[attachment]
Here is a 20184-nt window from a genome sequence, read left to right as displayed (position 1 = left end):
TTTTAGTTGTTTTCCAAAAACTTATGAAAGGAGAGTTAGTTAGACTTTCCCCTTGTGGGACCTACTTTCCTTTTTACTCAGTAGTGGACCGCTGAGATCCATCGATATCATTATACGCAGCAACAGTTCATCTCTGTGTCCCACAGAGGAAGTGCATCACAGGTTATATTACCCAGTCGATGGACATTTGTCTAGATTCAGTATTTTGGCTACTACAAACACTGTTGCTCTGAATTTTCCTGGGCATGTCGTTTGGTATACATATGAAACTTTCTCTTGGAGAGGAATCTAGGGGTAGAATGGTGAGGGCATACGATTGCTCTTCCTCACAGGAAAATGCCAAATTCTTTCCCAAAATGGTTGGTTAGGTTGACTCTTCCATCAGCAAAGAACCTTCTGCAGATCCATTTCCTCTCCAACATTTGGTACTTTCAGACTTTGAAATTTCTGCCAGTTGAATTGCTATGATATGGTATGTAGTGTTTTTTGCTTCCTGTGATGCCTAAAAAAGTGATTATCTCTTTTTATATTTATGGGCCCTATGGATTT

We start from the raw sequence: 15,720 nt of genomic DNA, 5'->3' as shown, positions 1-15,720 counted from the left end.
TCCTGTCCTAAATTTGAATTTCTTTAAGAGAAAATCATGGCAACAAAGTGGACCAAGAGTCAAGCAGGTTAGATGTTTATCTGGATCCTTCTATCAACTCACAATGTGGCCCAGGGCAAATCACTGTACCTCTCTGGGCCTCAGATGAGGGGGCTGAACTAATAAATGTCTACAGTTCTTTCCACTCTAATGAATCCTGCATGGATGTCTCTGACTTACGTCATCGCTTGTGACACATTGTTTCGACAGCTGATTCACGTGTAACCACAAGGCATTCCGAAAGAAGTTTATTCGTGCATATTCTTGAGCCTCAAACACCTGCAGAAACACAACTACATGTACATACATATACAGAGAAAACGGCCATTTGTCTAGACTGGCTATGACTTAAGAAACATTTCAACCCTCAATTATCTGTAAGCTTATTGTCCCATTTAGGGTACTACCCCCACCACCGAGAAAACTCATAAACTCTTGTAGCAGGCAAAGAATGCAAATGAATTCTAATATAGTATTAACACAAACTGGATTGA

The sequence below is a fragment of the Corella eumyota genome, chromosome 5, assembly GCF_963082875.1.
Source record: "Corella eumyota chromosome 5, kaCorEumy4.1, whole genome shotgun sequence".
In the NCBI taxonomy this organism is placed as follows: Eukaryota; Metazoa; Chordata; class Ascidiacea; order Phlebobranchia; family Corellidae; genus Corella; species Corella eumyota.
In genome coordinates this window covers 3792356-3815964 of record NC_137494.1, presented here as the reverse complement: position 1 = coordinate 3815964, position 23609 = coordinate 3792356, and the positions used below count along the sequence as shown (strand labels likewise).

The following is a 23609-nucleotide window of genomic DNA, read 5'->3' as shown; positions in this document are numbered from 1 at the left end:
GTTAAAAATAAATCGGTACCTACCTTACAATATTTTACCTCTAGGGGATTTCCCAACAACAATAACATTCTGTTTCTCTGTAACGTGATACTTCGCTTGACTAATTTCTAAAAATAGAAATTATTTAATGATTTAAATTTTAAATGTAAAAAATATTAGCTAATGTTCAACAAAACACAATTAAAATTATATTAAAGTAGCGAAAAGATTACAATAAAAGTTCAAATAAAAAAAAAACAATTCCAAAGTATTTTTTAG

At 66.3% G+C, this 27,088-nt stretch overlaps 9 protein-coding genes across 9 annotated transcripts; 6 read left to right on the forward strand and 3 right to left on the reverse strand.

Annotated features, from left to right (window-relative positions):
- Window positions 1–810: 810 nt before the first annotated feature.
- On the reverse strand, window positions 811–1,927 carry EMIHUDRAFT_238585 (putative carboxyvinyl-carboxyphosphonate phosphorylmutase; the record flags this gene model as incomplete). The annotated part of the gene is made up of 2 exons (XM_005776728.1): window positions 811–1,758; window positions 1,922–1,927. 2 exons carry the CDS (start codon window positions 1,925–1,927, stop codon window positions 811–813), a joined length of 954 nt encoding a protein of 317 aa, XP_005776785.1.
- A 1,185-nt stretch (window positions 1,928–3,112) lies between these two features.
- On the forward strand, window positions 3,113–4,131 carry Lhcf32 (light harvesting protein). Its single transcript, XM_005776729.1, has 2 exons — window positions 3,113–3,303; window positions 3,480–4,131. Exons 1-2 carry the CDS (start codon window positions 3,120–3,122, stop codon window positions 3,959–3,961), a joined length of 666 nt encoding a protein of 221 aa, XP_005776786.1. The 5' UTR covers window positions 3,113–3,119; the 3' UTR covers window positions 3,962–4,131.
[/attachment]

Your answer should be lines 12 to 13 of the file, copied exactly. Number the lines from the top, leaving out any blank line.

Annotated features, from left to right (window-relative positions):
- Window positions 1–810: 810 nt before the first annotated feature.